Regional devolution is back in the news following the Scottish referendum. The latest proposal to give more power to the regions comes from Ed Miliband, who wants to replace the House of Lords with an elected senate representing the “regions and nations” of the United Kingdom.

No, Ed, I don't agree.
No, Ed, I don’t agree.

I think this is just as daft an idea as the unlamented Regional Assemblies set up by former deputy PM John Prescott. While regions may make for convenient chunks of a map, or weather forecasts, or even a handy way of subdividing statistics, they are no basis for government administrative boundaries.

I live in Evesham, a traditional market town in Worcestershire. For statistical purposes, Worcestershire is part of the West Midlands, which has some value (though not a lot). We also get regional TV for the West Midlands. But we are not, in any meaningful sense, part of a West Midlands identity. My rural market town has nothing more in common with Birmingham – our putative regional capital – than it does with Leeds, Manchester, Liverpool or London.

A regional assembly, or a senate constituency, for the West Midlands would simply mean subsuming our county identity – which is predominately a rural and market town identity, plus the historic cathedral city of Worcester itself – into one dominated by the metropolitan concerns of Birmingham, Coventry, Wolverhampton, Dudley, etc.

I live in the southern end of the West Midlands. There are parts of Herefordshire which go further south, but not by a lot. Coincidentally, before I moved here, I lived right at the north of the West Midlands, in Stoke-on-Trent. And, trust me, there is very little that Stoke-on-Trent and Evesham have in common, other than needing to go through Birmingham in order to get from one to the other. Oh, and Birmingham Airport is convenient for both. But the one thing we definitely do have in common is that neither of us has any more in common with Birmingham than we do with each other. The idea that Birmingham is somehow a natural or historic capital of the West Midlands, in the way that London is the capital of England, or Worcester is the capital of Worcestershire, is simply laughable.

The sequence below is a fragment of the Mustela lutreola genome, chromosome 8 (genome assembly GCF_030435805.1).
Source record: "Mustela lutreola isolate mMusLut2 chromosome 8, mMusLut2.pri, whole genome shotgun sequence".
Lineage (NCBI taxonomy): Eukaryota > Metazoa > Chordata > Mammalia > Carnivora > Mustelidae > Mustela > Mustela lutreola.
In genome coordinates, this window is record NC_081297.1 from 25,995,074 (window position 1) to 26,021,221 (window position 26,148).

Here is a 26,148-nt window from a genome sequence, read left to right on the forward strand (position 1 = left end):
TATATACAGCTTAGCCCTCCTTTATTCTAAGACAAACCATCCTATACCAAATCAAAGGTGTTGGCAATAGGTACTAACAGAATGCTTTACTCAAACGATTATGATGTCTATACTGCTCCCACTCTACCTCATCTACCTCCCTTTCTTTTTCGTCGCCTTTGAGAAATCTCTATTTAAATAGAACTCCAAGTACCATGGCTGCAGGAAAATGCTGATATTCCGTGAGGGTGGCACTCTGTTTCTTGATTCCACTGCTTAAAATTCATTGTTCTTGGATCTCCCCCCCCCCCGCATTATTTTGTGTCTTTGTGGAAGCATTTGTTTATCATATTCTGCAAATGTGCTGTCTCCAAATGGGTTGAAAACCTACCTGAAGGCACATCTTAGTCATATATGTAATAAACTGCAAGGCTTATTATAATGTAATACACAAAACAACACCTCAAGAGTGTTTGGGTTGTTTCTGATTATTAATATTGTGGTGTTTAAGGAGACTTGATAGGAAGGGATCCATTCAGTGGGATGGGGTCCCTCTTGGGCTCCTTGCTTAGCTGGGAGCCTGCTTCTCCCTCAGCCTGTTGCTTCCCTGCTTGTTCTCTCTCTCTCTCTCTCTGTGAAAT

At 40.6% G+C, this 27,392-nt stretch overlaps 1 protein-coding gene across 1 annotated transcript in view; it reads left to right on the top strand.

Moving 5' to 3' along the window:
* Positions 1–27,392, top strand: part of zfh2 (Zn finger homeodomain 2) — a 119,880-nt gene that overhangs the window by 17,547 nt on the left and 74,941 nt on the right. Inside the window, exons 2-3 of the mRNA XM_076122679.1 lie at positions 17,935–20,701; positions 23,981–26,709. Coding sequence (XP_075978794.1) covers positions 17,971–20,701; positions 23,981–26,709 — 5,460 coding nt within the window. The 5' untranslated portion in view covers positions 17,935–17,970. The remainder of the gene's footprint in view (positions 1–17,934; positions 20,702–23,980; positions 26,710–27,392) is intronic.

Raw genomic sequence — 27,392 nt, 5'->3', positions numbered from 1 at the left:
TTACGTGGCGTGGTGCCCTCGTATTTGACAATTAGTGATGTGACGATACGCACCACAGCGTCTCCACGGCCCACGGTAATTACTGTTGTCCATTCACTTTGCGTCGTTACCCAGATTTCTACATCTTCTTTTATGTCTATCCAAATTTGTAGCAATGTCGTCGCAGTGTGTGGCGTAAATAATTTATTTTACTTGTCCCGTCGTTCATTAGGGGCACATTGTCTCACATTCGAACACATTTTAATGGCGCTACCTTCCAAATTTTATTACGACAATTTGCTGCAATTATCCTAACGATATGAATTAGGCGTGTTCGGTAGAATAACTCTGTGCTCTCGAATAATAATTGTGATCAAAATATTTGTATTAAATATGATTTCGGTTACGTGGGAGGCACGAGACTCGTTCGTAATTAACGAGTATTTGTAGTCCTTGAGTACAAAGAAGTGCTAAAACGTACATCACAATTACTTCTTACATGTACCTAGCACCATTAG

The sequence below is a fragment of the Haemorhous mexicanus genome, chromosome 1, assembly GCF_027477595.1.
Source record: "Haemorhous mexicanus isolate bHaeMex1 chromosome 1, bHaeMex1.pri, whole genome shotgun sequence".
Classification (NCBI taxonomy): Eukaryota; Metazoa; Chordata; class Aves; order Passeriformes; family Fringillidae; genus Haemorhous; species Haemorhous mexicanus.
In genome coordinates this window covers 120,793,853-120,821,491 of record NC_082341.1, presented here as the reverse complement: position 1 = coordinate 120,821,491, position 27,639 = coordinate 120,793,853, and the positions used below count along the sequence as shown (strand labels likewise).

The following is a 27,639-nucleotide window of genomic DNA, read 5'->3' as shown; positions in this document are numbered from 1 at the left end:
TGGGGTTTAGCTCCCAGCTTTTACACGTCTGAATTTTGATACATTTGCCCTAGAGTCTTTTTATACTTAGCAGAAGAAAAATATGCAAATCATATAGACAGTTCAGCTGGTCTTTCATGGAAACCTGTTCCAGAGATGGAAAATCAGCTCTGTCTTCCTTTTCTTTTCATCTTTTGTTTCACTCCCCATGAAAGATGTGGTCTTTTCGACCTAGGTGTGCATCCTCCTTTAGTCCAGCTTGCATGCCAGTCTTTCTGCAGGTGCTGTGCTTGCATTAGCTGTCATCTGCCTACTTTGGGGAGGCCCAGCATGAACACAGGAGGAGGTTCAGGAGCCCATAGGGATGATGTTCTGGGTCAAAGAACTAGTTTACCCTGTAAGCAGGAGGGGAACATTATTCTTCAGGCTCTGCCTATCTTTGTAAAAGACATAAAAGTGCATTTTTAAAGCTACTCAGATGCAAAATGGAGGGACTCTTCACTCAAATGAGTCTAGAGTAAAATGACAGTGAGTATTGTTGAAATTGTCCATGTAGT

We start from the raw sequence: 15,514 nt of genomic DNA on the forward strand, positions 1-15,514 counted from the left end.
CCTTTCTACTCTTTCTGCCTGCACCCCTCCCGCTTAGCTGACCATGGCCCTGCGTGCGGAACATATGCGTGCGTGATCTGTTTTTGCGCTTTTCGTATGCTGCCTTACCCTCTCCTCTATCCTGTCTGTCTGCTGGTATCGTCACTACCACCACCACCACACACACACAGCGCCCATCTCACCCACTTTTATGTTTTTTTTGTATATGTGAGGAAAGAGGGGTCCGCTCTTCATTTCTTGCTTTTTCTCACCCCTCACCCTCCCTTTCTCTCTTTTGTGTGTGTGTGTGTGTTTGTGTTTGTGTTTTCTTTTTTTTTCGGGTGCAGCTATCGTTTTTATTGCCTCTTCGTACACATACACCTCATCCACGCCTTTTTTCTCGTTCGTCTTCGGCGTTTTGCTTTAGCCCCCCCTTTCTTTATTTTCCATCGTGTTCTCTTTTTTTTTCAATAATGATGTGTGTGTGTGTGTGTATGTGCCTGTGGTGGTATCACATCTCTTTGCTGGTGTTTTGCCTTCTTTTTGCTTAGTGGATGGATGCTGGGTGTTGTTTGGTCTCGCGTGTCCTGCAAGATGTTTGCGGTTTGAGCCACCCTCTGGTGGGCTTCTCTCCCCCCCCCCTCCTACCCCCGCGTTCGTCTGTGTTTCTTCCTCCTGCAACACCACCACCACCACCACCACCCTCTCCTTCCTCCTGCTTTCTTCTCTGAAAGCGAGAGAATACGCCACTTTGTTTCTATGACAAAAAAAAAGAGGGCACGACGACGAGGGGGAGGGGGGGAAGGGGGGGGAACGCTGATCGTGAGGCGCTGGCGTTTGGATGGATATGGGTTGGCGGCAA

I don’t think it’s coincidence that most of the proposals for regional government come from the large metropolitan areas. For people in, say, Birmingham (or Manchester, or Newcastle), regional assemblies are a way for them to not only get a bit more freedom from London-based politics for themselves but also to be able to lord it over their suburban and rural hinterlands as well as second tier cities nearby. Those of us in the rural areas or smaller cities don’t gain anything. Instead, we simply have another layer of bureaucracy in between us and Westminster.

Letting the big cities have more power for themselves, London-style, arguably makes sense. But giving the big cities more power over their neighbouring counties does not. And that applies both to old-style Regional Assemblies as proposed by John Prescott and Ed Miliband’s new “Senate for the Regions”.

If we’re going to have a reformed House of Lords, then let’s do it properly and not create a metropolitan oligarchy which takes no account of genuinely local democracy. Instead of creating yet another layer of local government, let’s give more power to the layers we already have.